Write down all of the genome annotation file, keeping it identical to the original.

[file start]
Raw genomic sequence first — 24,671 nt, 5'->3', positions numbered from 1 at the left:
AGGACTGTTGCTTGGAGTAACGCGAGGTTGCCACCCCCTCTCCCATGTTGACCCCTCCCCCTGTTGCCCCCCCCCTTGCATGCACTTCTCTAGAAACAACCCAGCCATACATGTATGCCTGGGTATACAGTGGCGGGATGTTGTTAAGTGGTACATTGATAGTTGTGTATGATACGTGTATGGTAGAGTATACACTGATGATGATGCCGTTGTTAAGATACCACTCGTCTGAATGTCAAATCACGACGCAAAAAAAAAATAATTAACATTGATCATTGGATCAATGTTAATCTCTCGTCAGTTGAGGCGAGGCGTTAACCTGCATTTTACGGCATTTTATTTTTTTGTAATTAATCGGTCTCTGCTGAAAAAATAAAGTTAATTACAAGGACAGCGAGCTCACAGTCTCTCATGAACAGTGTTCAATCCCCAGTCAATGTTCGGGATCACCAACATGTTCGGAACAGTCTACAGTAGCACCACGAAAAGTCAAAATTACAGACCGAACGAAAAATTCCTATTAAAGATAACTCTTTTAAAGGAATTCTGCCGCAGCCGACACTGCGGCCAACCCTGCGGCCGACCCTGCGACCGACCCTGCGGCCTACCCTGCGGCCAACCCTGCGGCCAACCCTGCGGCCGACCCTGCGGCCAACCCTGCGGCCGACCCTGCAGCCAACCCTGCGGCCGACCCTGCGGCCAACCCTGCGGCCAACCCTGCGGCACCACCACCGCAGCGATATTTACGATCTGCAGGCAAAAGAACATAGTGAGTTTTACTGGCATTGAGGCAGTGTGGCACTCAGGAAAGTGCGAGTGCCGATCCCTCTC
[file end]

Raw genomic sequence first — 24,671 nt, 5'->3', positions numbered from 1 at the left:
AGGACTGTTGCTTGGAGTAACGCGAGGTTGCCACCCCCTCTCCCATGTTGACCCCTCCCCCTGTTGCCCCCCCCCTTGCATGCACTTCTCTAGAAACAACCCAGCCATACATGTATGCCTGGGTATACAGTGGCGGGATGTTGTTAAGTGGTACATTGATAGTTGTGTATGATACGTGTATGGTAGAGTATACACTGATGATGATGCCGTTGTTAAGATACCACTCGTCTGAATGTCAAATCACGACGCAAAAAAAAAATAATTAACATTGATCATTGGATCAATGTTAATCTCTCGTCAGTTGAGGCGAGGCGTTAACCTGCATTTTACGGCATTTTATTTTTTTGTAATTAATCGGTCTCTGCTGAAAAAATAAAGTTAATTACAAGGACAGCGAGCTCACAGTCTCTCATGAACAGTGTTCAATCCCCAGTCAATGTTCGGGATCACCAACATGTTCGGAACAGTCTACAGTAGCACCACGAAAAGTCAAAATTACAGACCGAACGAAAAATTCCTATTAAAGATAACTCTTTTAAAGGAATTCTGCCGCAGCCGACACTGCGGCCAACCCTGCGGCCGACCCTGCGACCGACCCTGCGGCCTACCCTGCGGCCAACCCTGCGGCCAACCCTGCGGCCGACCCTGCGGCCAACCCTGCGGCCGACCCTGCAGCCAACCCTGCGGCCGACCCTGCGGCCAACCCTGCGGCCAACCCTGCGGCACCACCACCGCAGCGATATTTACGATCTGCAGGCAAAAGAACATAGTGAGTTTTACTGGCATTGAGGCAGTGTGGCACTCAGGAAAGTGCGAGTGCCGATCCCTCTC